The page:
went trotting off to the kitchen to fetch the food. Jon
"Ah, but you don't know me," said Longueville, laughing.
"Well, I have heard a great deal about you!" cried the young girl, with a pretty little stare of contradiction. "I think you know a great friend of mine, Miss Ella Maclane, of Baltimore. She 's travelling in Europe now." Longueville's memory did not instantly respond to this signal, but he expressed that rapturous assent which the occasion demanded, and even risked the observation that the young lady from Baltimore was very pretty. "She 's far too lovely," his companion went on. "I have often heard her speak of you. I think you know her sister rather better than you know her. She has not been out very long. She is just as interesting as she can be. Her hair comes down to her feet. She 's travelling in Norway. She has been everywhere you can think of, and she 's going to finish off with Finland. You can't go any further than that, can you? That 's one comfort; she will have to turn round and come back. I want her dreadfully to come to Baden-Baden."
"I wish she would," said Longueville. "Is she travelling alone?"
"Oh, no. They 've got some Englishman. They say he 's devoted to Ella. Every one seems to have an Englishman, now. We 've got one here, Captain Lovelock, the Honourable Augustus Lovelock. Well, they 're awfully handsome. Ella Maclane is dying to come to Baden-Baden. I wish you 'd write to her. Her father and mother have got some idea in their heads; they think it 's improper--what do you call it?--immoral. I wish you would write to her and tell her it is n't. I wonder if they think that Mrs. Vivian would come to a place that 's immoral. Mrs. Vivian says she would take her in a moment; she does n't seem to care how many she has. I declare, she 's only too kind. You know I 'm in Mrs. Vivian's care. My mother 's gone to Marienbad. She would let me go with Mrs. Vivian anywhere, on account of the influence--she thinks so much of Mrs. Vivian's influence. I have always heard a great deal about it, have n't you? I must say it 's lovely; it 's had a wonderful effect upon me. I don't want to praise myself, but it has. You ask Mrs. Vivian if I have n't been good. I have been just as good as I can be. I have been so peaceful, I have just sat here this way. Do you call this immoral? You 're not obliged to gamble if you don't want to. Ella Maclane's father seems to think you get drawn in. I 'm sure I have n't been drawn in. I know what you 're going to say--you 're going to say I have been drawn out. Well, I have, to-night. We just sit here so quietly-- there 's nothing to do but to talk. We make a little party by ourselves--are you going to belong to our party? Two of us are missing--Miss Vivian and Captain Lovelock. Captain Lovelock has gone with her into the rooms to explain the gambling--Miss Vivian always wants everything explained. I am sure I understood it the first time I looked at the tables. Have you ever seen Miss Vivian? She 's very much admired, she 's so very unusual. Black hair 's so uncommon--I see you have got it too-- but I mean for young ladies. I am sure one sees everything here. There 's a woman that comes to the tables--a Portuguese countess-- who has hair that is positively blue. I can't say I admire it when it comes to that shade. Blue 's my favorite color, but I prefer it in the eyes," continued Longueville's companion, resting upon him her own two brilliant little specimens of the tint.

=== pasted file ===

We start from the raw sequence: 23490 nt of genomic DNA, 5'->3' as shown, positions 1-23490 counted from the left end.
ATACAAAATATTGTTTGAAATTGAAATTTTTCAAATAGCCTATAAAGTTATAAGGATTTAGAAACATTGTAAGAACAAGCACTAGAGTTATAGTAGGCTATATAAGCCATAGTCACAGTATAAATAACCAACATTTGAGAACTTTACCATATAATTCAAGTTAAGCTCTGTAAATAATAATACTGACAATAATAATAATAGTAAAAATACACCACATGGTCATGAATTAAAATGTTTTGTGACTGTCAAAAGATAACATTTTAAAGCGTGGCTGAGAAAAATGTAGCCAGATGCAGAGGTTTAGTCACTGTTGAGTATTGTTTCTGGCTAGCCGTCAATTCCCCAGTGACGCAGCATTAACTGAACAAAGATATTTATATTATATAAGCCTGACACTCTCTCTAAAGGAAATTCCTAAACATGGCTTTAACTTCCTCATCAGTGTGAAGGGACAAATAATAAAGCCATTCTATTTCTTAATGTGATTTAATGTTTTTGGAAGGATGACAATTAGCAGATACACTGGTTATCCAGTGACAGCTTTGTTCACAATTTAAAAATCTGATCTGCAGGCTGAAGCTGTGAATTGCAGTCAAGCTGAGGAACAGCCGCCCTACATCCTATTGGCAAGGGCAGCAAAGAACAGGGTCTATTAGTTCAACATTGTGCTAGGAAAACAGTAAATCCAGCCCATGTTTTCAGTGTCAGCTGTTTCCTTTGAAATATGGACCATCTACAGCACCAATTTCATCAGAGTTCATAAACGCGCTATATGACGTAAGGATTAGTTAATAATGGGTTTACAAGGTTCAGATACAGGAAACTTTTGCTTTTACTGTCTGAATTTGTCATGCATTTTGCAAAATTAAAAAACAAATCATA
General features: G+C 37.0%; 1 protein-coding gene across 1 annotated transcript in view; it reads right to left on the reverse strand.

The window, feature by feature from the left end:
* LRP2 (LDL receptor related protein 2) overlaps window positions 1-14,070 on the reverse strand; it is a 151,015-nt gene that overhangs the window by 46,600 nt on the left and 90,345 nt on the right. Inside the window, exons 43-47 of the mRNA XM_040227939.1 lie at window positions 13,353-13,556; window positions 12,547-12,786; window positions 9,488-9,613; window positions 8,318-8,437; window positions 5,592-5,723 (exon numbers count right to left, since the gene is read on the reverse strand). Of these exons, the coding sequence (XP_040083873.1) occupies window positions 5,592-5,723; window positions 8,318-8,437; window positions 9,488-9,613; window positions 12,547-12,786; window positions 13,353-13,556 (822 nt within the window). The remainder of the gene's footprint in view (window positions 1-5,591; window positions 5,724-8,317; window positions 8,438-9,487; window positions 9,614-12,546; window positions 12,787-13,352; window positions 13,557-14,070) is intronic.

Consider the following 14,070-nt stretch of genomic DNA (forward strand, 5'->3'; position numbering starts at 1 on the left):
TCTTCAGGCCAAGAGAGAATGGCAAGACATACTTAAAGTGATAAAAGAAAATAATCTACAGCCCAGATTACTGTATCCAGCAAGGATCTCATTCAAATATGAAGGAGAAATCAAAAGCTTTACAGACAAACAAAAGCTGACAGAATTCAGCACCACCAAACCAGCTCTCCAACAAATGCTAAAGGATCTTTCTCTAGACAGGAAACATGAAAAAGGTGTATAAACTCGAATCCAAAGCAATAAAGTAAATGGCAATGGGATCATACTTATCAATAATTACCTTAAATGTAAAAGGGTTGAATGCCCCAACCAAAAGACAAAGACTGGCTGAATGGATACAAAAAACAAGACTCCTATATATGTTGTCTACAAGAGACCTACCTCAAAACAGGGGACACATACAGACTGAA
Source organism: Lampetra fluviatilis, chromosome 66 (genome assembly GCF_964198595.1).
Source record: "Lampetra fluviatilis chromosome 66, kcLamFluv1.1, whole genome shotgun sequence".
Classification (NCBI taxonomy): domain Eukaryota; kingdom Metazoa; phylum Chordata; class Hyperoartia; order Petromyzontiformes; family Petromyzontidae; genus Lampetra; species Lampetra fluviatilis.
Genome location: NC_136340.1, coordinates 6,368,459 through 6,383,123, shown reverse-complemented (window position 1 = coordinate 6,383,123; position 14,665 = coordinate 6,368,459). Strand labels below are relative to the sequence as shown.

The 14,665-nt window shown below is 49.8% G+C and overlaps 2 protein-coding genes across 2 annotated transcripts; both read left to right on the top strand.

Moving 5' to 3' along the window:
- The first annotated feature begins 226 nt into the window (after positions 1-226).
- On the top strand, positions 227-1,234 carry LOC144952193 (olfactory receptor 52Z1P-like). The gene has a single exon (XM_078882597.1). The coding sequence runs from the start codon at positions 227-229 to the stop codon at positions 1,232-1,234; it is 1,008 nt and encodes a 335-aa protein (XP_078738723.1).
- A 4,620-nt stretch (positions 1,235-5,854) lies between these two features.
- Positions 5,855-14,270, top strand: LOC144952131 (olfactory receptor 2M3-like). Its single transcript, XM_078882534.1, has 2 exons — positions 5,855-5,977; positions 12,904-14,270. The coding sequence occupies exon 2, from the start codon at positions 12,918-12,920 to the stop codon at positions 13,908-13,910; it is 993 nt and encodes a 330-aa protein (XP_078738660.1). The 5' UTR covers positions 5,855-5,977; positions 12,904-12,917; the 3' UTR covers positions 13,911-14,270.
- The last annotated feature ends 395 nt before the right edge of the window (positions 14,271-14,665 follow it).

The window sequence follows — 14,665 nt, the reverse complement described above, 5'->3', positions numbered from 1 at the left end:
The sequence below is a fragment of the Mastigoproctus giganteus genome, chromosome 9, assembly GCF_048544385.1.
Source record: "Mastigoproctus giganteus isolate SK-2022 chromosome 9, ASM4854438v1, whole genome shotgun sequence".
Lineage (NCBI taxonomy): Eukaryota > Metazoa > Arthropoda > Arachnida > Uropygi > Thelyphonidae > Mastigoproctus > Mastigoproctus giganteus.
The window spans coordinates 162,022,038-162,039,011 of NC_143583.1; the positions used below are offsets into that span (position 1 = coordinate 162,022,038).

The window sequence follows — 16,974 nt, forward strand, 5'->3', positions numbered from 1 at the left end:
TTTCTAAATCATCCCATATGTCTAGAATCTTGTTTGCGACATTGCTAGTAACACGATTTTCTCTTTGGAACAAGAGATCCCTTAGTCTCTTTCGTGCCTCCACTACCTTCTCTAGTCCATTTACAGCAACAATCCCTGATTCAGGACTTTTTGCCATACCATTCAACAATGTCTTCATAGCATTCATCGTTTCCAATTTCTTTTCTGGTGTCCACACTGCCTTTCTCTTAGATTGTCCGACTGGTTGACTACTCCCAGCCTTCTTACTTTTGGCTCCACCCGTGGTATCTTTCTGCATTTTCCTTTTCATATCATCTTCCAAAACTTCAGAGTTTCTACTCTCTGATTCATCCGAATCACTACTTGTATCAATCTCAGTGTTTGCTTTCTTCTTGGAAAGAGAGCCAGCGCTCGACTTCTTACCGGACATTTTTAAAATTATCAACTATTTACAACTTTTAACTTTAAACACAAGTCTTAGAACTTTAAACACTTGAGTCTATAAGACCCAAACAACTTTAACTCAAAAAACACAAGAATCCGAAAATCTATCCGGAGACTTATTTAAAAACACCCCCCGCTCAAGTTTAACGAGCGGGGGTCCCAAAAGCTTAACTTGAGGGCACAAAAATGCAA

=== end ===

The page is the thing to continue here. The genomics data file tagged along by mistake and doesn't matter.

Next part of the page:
He listened with that expression of clear amusement which is not always an indication of high esteem, but which even pretty chatterers, who are not the reverse of estimable, often prefer to masculine inattention; and while he listened Bernard, according to his wont, made his reflections. He said to himself that there were two kinds of pretty girls-- the acutely conscious and the finely unconscious. Mrs. Vivian's protege was a member of the former category; she belonged to the genus coquette. We all have our conception of the indispensable, and the indispensable, to this young lady, was a spectator; almost any male biped would serve the purpose. To her spectator she addressed, for the moment, the whole volume of her being--addressed it in her glances, her attitudes, her exclamations, in a hundred little experiments of tone and gesture and position. And these rustling artifices were so innocent and obvious that the directness of her desire to be well with her observer became in itself a grace; it led Bernard afterward to say to himself that the natural vocation and metier of little girls for whom existence was but a shimmering surface, was to prattle and ruffle their plumage; their view of life and its duties was as simple and superficial as that of an Oriental bayadere. It surely could not be with regard to this transparent little flirt that Gordon Wright desired advice; you could literally see the daylight--or rather the Baden gaslight-- on the other side of her. She sat there for a minute, turning her little empty head to and fro, and catching Bernard's eye every time she moved; she had for the instant the air of having exhausted all topics. Just then a young lady, with a gentleman at her side, drew near to the little group, and Longueville, perceiving her, instantly got up from his chair.
"There 's a beauty of the unconscious class!" he said to himself. He knew her face very well; he had spent half an hour in copying it.
"Here comes Miss Vivian!" said Gordon Wright, also getting up, as if to make room for the daughter near the mother.
She stopped in front of them, smiling slightly, and then she rested her eyes upon Longueville. Their gaze at first was full and direct, but it expressed nothing more than civil curiosity. This was immediately followed, however, by the light of recognition-- recognition embarrassed, and signalling itself by a blush.